Mark Rothko From the Inside Out by Christopher Rothko
Mark Rothko was an Abstract Expressionism artist who died in 1970.His son Christopher was six at the time, so with little to draw on in the way of personal experience of his father, he gave up his job as a psychologist to make a full-time, depth study of his father’s work.
I am not an art critic, but there is something about Rothko’s paintings that affects me at a very visceral level and the notion that someone close to such an influential artist should pour so much energy into such a venture fascinated me. I also had an inkling that, as a writer, the book would continue to help me explore concepts that I had encountered when interviewing a poet, his publisher, and an artist who had collaborated with the poetry press and its poets. Because in those three interviews it became evident that there were a great many conceptual similarities in the way a writer and an artist works. So I wondered what Christopher Rothko’s essays on his father’s work would offer me, not only as someone who understands little of Abstract Expressionism, but also someone who wants to reflect on their own creative process.
What emerged from Christopher Rothko’s, elegant and clear writing was remarkable and did indeed take me through an extensive journey of his father’s work. Because it also offered so many parallels to writing, it became not only appreciation of Mark Rothko’s art, but also an extended reflective exercise in the many ways in which the written word might be considered.
The book certainly provided tangible reasons why I can feel Mark Rothko’s paintings tinkering with my emotions as I look at them (as the written word is also capable of doing). Indeed as the explanation of this phenomenon says ‘something is resonating with their inner world. It is an essentially physical process, like a wind through a pipe or a vibration across a string that causes a note to sound’. The author also tells you how to approach the different works. Although rather than being prescriptive it is more a gentle nudge to get you in the right frame of mind before your approach a canvas. But Christopher Rothko’s skilful narrative of his father’s work also met my expectations for being able to reflect on my own craft of writing.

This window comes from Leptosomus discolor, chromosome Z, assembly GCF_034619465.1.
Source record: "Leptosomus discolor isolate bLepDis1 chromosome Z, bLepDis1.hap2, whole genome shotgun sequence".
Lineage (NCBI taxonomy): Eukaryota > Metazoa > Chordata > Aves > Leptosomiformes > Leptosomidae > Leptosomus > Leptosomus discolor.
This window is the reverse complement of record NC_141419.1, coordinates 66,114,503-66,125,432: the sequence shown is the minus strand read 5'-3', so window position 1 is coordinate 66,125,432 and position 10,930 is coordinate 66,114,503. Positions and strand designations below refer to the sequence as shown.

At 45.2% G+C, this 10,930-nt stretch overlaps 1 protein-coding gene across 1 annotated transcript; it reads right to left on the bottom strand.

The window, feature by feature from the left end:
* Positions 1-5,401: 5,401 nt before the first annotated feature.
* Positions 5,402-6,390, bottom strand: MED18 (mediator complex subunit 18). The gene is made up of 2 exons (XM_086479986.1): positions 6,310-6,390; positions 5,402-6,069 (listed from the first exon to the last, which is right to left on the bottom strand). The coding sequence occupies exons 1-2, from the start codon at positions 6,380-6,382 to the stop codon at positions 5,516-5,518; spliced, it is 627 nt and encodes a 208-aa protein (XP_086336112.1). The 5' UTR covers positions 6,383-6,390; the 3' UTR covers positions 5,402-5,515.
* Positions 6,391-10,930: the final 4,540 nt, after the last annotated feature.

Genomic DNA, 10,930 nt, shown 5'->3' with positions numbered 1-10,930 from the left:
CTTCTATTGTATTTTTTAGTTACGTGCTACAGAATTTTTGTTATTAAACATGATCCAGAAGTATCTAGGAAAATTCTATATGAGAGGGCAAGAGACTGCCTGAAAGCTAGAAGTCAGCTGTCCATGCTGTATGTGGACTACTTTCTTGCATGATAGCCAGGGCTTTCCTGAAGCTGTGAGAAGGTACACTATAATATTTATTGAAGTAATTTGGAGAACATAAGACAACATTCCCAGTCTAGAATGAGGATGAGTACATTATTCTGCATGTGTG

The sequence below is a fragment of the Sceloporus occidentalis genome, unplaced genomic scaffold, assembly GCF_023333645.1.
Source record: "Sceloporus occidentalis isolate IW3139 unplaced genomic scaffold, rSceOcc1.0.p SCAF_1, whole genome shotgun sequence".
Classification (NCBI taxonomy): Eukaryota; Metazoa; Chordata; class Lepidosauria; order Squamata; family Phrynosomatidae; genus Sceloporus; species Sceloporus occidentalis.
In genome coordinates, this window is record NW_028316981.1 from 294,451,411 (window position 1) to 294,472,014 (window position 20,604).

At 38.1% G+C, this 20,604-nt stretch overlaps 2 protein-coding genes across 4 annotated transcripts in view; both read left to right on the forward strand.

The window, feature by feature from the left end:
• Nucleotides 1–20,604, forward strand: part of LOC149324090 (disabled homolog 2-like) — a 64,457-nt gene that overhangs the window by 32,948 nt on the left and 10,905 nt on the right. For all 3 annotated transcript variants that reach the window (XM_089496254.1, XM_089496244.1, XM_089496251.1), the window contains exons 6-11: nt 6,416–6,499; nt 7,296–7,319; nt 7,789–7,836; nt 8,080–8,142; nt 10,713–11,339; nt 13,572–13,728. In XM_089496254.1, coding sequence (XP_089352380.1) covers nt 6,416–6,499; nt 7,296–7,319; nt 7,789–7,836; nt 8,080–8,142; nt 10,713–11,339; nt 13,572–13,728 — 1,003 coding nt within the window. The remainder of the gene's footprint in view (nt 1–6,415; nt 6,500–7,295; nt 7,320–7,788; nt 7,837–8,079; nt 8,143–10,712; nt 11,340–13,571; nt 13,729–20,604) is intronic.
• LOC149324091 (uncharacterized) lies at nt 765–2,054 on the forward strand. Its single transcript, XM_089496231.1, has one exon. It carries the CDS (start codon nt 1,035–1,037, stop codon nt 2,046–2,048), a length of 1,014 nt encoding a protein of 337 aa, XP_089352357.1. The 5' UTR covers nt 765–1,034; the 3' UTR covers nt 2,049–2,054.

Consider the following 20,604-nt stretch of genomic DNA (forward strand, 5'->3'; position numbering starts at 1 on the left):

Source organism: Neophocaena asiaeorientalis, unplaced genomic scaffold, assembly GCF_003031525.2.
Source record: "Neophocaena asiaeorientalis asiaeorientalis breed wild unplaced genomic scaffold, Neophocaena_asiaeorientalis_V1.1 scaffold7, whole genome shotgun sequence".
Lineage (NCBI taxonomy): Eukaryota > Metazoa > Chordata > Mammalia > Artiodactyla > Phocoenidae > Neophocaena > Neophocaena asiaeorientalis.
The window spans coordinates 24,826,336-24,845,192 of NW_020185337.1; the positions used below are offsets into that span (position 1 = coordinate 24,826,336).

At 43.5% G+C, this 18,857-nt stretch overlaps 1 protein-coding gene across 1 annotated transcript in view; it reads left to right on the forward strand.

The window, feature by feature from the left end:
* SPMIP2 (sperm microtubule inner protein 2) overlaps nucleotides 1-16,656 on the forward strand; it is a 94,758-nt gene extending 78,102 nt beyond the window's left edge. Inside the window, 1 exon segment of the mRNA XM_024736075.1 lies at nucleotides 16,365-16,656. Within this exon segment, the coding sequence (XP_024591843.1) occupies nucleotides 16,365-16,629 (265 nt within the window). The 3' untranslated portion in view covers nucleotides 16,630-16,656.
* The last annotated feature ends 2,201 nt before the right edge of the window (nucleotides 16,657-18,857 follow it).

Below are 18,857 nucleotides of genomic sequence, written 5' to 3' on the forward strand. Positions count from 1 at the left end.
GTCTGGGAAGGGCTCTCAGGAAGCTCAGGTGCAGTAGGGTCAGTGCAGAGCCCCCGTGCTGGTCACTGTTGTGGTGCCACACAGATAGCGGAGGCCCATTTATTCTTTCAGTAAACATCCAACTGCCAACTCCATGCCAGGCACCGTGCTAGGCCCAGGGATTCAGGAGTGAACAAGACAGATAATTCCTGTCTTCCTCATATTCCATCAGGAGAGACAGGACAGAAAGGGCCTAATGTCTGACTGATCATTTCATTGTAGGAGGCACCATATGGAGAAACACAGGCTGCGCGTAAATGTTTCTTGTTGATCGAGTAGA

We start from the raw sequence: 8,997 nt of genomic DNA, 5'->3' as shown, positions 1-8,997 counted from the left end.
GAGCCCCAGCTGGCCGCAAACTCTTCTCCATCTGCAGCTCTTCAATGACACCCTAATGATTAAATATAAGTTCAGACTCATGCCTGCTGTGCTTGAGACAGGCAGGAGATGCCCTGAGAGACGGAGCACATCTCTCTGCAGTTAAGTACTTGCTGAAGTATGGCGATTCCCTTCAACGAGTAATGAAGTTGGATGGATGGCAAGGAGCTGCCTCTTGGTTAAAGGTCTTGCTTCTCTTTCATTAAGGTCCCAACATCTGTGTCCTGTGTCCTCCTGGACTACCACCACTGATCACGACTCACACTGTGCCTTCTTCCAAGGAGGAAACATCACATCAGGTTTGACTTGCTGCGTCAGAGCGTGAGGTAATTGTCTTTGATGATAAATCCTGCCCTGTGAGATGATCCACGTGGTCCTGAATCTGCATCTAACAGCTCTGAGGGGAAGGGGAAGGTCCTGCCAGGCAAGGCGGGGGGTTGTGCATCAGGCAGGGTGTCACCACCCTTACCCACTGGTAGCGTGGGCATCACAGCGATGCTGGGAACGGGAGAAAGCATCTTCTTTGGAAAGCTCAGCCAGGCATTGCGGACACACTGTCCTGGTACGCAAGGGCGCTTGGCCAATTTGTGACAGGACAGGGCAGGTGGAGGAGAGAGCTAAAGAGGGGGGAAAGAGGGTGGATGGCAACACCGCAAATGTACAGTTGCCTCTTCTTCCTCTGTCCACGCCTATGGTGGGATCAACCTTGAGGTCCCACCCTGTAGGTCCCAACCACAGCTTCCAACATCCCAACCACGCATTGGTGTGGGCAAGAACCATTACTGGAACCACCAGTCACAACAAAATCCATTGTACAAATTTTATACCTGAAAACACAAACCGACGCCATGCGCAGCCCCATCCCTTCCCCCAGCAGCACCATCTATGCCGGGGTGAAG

Narrative is one of the key elements to Mark Rothko’s painting, which might seem an odd statement, given that his best known work consists mainly of rectangles. This was not a casual use of the shape. As his son explains this was something you can see developing in his more conventional paintings. Mark Rothko’s experimentation led him to consider the rectangle a powerful medium with which to convey a story to his viewers. Experimentation is also a feature of a writer discovering their favoured form and developing it further.
It is notoriously difficult to reproduce paintings in print. I reviewed this book on an iPad and found it really brought out the luminosity of the paintings. The number of Rothko’s paintings on display in the book is very generous and are accompanied by equally generous and engaging explanations that approach the subject from a variety of viewpoints, such as conversations with the artist’s friends. The story about the choice of picture a close family friend made was particularly thought-provoking and poignant.
I suspect Christopher Rothko background as a psychologist creates another subtle dimension to the interpretation of what is going on, which gave the impression of reading something of substance that also aimed to reach out and draw in readers, much in the same way his father’s work did.
For a writer who wants to continue to develop their work this is a very good book to study, because there are many points of commonality between painting and writing and what it is trying to achieve, for example the effect of a different size in canvas, the lighting and setting of the piece (poem or novel, the way in which the choice of words can create different types of narratives). All of the discussions are fascinating and really made me think about the way words go down on paper.
As with reading, viewing art cannot be a passive activity, if the viewer is to get the most out of it, and of course everyone brings their own interpretation to the work. But it is this activity, regardless of what opinion or emotion a viewer comes away with that is so important. Mark Rothko was someone who wanted his pictures to be seen, because as his son points out ‘His paintings require an active viewer. As he famously pronounced “a picture lives by companionship, expanding and quickening in the eyes of the sensitive observer. It dies by the same token”’. The artist also appears to be the type of creator who took the view that if someone vehemently objected to his work he had at least managed to provoke a response because the viewer had engaged in some sort of dialogue with his painting.
I have made countless notes and will certainly be buying this book. It is something to keep going back to because I have a feeling the more I study it the more I will get out of it, particularly with regards to painting a page with words. I will also be spending more time considering not only Rothko’s paintings, but others I come across because this book has begun to open up a whole new world of art to me.
Mark Rothko. From the Inside Out was courtesy of Yale University Press via NetGalley